Obviously, companies don’t want to overpay for anything, but the effort to keep labor costs down shouldn’t result in a company consistently making low-ball offers to applicants.
Low-ball offers actually cost businesses far greater than what they save, and it’s crucial for hiring managers to realize the significance of paying people what they are worth. If you are in the position to make job offers, think about the following costs associated with making low-ball offers to applicants.
Losing out on top talent
If the applicant you’re thinking of hiring is good, they won’t have an issue finding other job opportunities. Strong talent is difficult to come across, and those with significant talent normally have other career options available to them. You don’t ever want to risk offending an excellent applicant and having them reject a low-ball offer, possibly resenting you for wasting their time.
Most businesses mistakenly justify a low-ball offer by thinking an applicant can make a counteroffer. In fact, applicants often feel unappreciated. Even if they do counter, it’s a bad approach to starting off a new relationship.
Pretty much everybody knows what the average salary is for their position, and because of this, you should always pay your staff members at least the average wage for their job.
When you hire someone using a low-ball offer, you might think you saved the company some money. However, when this new worker leaves for a more equitable offer, you’ll have to screen candidates, interview, hire, and train someone else. Ultimately, this means more spending, which is what you were hoping to avoid in the first place.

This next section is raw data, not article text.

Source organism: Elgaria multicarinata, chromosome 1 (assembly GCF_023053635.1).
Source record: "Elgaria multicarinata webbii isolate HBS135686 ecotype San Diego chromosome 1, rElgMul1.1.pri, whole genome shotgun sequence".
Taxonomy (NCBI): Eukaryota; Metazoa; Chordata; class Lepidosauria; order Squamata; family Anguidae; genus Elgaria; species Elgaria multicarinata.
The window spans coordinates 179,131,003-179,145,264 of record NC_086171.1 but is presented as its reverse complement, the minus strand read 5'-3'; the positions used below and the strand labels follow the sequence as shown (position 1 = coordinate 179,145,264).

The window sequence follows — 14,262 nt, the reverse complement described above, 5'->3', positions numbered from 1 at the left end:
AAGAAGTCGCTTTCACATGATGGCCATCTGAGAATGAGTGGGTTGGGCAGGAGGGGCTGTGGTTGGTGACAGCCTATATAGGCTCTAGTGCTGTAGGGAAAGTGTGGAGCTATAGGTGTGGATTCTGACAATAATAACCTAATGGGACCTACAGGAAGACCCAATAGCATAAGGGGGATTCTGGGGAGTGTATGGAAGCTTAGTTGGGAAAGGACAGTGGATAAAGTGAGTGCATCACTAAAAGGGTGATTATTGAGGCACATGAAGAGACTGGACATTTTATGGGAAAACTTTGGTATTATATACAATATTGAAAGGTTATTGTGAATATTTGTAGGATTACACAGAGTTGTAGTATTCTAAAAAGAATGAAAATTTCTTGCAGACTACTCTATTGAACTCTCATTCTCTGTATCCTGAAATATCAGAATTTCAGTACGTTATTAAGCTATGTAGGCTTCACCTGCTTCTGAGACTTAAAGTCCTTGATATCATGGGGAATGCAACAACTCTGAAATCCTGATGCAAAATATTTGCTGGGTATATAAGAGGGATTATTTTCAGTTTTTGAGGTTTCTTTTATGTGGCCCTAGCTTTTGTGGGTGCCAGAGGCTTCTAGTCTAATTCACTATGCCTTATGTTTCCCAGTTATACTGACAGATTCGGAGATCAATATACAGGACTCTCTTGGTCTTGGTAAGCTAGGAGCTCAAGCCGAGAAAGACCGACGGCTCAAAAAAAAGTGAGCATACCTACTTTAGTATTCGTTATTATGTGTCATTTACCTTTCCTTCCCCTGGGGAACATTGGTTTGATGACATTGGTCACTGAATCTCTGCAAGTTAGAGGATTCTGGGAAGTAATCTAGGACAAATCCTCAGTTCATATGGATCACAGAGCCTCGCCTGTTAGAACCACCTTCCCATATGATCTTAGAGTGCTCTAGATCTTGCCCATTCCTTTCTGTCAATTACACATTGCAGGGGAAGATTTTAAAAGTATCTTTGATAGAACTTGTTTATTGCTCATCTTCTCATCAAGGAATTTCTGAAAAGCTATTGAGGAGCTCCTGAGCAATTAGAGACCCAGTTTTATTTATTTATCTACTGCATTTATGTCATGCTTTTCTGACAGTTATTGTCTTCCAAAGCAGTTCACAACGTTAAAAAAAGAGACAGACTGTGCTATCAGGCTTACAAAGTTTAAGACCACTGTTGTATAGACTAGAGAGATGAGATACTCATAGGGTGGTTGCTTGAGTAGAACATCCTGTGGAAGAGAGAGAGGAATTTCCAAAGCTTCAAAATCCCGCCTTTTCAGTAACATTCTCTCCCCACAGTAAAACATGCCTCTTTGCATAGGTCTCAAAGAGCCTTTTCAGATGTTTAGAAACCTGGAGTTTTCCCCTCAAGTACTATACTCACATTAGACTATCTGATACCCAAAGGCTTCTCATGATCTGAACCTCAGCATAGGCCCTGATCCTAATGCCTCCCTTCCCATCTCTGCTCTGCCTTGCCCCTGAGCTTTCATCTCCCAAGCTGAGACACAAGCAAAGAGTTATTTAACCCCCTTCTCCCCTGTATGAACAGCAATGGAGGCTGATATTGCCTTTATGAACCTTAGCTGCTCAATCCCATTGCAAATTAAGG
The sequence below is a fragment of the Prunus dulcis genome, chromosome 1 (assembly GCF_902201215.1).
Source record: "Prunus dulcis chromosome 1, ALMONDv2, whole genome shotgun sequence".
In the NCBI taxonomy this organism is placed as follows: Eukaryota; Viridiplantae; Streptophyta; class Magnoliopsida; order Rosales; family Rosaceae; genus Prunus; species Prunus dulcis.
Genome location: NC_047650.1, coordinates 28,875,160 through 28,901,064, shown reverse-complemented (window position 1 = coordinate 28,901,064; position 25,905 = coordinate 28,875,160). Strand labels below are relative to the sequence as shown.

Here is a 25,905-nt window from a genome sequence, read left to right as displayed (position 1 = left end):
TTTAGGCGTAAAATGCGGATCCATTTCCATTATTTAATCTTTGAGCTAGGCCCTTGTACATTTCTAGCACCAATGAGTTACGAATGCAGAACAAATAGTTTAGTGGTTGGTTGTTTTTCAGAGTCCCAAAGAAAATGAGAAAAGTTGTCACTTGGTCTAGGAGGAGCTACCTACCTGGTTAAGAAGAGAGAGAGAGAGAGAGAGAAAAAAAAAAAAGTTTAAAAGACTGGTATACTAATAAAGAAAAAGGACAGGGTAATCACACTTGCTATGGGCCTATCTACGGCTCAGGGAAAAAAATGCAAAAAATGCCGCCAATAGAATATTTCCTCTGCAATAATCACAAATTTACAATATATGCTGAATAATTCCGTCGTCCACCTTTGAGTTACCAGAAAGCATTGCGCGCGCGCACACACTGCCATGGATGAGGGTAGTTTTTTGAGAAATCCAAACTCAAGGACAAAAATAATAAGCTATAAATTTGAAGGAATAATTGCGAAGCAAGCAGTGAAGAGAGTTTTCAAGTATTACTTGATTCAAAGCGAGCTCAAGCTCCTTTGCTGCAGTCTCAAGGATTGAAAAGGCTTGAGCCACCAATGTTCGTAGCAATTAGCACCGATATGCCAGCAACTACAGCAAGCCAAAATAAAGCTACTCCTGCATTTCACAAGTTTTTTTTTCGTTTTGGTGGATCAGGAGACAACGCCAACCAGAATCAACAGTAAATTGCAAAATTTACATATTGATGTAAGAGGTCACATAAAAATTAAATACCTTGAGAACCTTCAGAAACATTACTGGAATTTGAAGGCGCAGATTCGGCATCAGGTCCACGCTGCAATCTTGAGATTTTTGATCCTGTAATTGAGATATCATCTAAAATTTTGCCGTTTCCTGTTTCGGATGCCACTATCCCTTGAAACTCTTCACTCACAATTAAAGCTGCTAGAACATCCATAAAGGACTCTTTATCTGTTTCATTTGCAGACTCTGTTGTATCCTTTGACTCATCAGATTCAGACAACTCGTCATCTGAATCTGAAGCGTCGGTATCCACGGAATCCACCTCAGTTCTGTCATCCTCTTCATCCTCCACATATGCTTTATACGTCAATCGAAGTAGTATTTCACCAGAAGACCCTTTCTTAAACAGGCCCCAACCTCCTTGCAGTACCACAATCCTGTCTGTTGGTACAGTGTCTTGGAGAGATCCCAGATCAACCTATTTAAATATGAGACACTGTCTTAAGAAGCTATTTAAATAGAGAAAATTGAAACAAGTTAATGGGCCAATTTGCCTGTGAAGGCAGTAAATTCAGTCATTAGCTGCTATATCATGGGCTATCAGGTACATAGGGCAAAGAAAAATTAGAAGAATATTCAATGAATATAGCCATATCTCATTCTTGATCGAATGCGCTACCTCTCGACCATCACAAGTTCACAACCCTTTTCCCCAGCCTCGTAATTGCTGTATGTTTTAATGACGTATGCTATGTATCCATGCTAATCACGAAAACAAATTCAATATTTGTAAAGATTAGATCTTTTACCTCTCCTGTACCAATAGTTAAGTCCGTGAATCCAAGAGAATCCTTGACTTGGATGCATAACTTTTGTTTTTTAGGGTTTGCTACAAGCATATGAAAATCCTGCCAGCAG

The length of a company’s relationship with a worker depends on that worker feeling valued. The typical employee will stay for longer, and work harder, if they are paid what they are worth.
If an applicant does accept a low-ball offer, you might feel like you got a victory; however, your new employee will likely start their tenure feeling defeated.
Is this how you want your new team member feeling, as if they just lost? Do you think this person will be enthusiastic about working for your company? Ultimately, this outcome, a disgruntled, disengaged worker, is a loss for both parties.
A bad reputation
In the current age of social media, word travels fast. Do you want your company brand to be that of a cheap employer, one that doesn’t pay people what they are worth? Rather, you should want a reputation in your industry for being a supportive, even generous organization. When this is your employer brand, you’re more likely to attract talented job seekers, making your hardest decision which top applicant to hire. Employer brand has a big influence on the ability to source talent, and your hiring department must conduct itself accordingly.
Find Supply Chain Talent Today
At ZDA, we take a lot of the guesswork out of the hiring process so our clients can put more energy into their core business activities. Contact our supply chain recruiters today to find out how we can support the success of your company.